“The FIA World Endurance Championship calendar looks good to me, especially as I’ve already won in an Aston Martin at half of the tracks: Sebring, Silverstone, Interlagos and of course at Le Mans. We are going to Sebring next month with a brand new car, but that’s exactly what we did with the DBR9 back in 2005 and we won that race. I’m not promising we can repeat that but we’ll certainly try.”
GALLERY: 2012 Aston Martin Vantage GTE
Used to aid performance and improve efficiency through reduced weight, carbon fiber is increasingly finding its way into modern vehicles. Holding back a more mainstream adoption of the high-tech material is its price.
It should come as little surprise then that BMW isn’t too concerned, especially when it comes to spendy luxury barges like the BMW 7 Series. That said, it’s even less of a surprise that the German automaker has now confirmed carbon fiber elements will make an appearance on the next-generation of its flagship sedan.
In an interview, BMW R&D boss Klaus Draeger commented that following the extensive use of carbon fiber in the i3 and i8 models, the 7 Series will be the first “mainstream” Bimmer to use weave. Previously, only exotic M models, like the all-new 2013 M6, saw the use of carbon fiber components; used for the roof in this circumstance.
While no confirmation has been given, look for the roof, hood and trunk lid to be made of carbon fiber, when the next 7 Series arrives some time around 2015.
General Motors is taking steps to make carbon fiber a major component in their future production vehicles by working with Teijin Ltd. of Japan.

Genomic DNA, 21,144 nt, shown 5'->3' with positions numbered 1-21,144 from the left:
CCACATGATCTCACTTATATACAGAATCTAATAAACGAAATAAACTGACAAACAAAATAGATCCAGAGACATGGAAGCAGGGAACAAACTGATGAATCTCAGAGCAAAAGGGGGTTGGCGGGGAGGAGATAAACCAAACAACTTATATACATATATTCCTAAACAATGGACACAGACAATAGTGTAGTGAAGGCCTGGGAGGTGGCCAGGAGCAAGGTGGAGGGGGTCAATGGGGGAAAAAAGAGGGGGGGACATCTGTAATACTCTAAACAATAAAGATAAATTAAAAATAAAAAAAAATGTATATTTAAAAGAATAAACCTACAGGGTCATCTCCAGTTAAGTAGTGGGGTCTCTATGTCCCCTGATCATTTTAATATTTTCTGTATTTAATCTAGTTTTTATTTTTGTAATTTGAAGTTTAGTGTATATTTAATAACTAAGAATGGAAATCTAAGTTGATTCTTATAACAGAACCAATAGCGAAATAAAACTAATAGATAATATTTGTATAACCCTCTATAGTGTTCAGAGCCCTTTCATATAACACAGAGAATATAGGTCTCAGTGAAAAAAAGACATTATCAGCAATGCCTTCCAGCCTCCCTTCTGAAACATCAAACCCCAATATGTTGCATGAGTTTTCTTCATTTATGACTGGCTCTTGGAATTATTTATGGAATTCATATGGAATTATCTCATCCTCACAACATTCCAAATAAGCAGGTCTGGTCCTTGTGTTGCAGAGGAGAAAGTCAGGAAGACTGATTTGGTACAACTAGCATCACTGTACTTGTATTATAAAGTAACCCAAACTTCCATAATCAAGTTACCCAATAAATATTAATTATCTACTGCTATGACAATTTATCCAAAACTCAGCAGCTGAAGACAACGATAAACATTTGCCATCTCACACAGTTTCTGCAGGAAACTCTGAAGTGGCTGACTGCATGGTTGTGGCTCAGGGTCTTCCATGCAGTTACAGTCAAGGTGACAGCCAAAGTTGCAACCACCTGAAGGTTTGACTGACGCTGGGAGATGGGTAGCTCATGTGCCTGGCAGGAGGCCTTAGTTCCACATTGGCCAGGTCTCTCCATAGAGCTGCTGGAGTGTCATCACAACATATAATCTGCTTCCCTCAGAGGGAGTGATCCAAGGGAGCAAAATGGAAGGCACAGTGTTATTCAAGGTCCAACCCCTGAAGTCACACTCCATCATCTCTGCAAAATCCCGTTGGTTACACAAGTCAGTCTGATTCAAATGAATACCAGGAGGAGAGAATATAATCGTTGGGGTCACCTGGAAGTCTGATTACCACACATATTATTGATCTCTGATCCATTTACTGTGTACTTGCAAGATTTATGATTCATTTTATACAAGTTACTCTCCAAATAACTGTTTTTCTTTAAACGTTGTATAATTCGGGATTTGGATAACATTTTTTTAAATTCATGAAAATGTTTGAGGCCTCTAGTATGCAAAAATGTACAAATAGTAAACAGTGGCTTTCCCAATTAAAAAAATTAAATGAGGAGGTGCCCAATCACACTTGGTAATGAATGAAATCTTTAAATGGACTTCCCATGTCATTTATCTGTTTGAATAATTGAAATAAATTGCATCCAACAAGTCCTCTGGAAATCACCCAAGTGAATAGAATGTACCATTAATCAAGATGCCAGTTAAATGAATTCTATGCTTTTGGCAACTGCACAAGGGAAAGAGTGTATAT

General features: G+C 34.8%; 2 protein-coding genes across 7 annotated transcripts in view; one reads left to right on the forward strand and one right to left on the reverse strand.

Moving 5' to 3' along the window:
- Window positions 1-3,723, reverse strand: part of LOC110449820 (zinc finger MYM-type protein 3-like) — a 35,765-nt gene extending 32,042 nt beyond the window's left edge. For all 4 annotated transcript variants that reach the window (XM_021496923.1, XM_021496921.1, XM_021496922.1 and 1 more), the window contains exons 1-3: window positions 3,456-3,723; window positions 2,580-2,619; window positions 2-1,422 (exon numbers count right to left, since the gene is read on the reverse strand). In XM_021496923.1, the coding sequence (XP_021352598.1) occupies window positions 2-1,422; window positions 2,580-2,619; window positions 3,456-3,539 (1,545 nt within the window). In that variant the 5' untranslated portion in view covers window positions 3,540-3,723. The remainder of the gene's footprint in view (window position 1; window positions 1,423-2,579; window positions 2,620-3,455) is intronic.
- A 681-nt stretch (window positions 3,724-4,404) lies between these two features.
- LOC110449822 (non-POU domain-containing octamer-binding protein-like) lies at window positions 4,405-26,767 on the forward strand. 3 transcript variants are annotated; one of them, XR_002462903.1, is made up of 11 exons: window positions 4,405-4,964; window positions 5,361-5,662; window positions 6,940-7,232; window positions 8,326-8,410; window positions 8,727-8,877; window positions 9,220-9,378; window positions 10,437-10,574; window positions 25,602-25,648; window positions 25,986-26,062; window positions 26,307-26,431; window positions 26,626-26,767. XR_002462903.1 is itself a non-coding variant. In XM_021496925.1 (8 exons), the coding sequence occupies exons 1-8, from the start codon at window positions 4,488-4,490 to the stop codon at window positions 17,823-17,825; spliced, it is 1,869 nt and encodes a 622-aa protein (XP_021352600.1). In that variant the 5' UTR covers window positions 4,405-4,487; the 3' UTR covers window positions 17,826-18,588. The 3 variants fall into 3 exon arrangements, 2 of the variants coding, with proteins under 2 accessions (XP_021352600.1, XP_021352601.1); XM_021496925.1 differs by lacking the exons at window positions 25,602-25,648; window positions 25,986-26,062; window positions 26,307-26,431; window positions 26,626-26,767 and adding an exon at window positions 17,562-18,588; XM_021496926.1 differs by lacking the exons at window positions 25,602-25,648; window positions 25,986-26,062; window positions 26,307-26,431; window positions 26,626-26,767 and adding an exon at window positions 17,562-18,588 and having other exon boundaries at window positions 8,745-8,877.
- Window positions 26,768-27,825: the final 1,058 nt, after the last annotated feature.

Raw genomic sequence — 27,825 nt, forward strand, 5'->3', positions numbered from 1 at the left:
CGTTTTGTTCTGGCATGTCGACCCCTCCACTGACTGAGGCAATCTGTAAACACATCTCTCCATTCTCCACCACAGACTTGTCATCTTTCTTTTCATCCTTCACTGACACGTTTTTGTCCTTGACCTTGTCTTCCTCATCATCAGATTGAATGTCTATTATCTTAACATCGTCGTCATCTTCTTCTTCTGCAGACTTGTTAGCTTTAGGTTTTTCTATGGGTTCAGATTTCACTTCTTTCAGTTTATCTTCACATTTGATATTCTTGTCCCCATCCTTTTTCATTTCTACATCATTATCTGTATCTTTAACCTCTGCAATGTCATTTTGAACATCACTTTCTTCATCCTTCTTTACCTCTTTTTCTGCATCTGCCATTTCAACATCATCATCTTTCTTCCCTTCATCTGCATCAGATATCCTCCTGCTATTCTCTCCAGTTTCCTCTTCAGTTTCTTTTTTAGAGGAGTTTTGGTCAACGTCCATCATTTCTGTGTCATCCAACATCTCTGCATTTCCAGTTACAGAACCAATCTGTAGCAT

Carbon fiber is a labor-intensive product, meaning it is expensive to implement in production vehicles. That expense generally restricts its use to low-production models like the Chevrolet Corvette Z06. That will all change in the future thanks to a new process that allows Teijiin to make carbon fiber products much faster than previously possible.
“Our relationship with Teijin provides the opportunity to revolutionize the way carbon fiber is used in the automotive industry,” GM Vice Chairman Steve Girsky said in a statement. “This technology holds the potential to be an industry game changer and demonstrates GM’s long-standing commitment to innovation.”
Teijin’s new technology uses thermoplastic material to allow carbon fiber parts to be molded in less than a minute instead of the traditional method, thermoset, that takes ten minutes or more per piece.
“It’s easier to handle and quicker to mold,” Jim Hentschel, GM’s executive director for body and exterior, said in an interview. “That’s what allows us to be able to introduce this technology into more mainstream, high-volume vehicles.”
Carbon fiber is stronger and ligher than aluminum and steel, making it a valuable asset for GM as it tries to increase fuel efficiency in new models.
The specifics behind the deal aren’t available yet, but neither company is exchanging equity in the process. Teijin will, however, be opening a U.S. techincal center to handle their business with GM.
[Source: Automotive News]
Porsche‘s new supercar, targeted squarely at the Ferrari 458, might be borrowing its underpinnings from the next-gen Audi R8.
The German sports car manufacturer is already well on its way to developing the part-carbon fiber car, though what they have so far borrows heavily from Audi. It’s not something Porsche is happy about, but Volkswagen, their parent company, sees sharing the underpinnings of the R8 and Lamborghini Gallardo as an easy way to save costs.
Despite corporate orders preference, Porsche may actually delay releasing its car until the 2020s in order to build it with a bespoke chassis. If they decide to adopt the R8 chassis, it would mean their new car could be on the market next to the second generation R8, versus hitting the market beside the third generation with custom underpinning.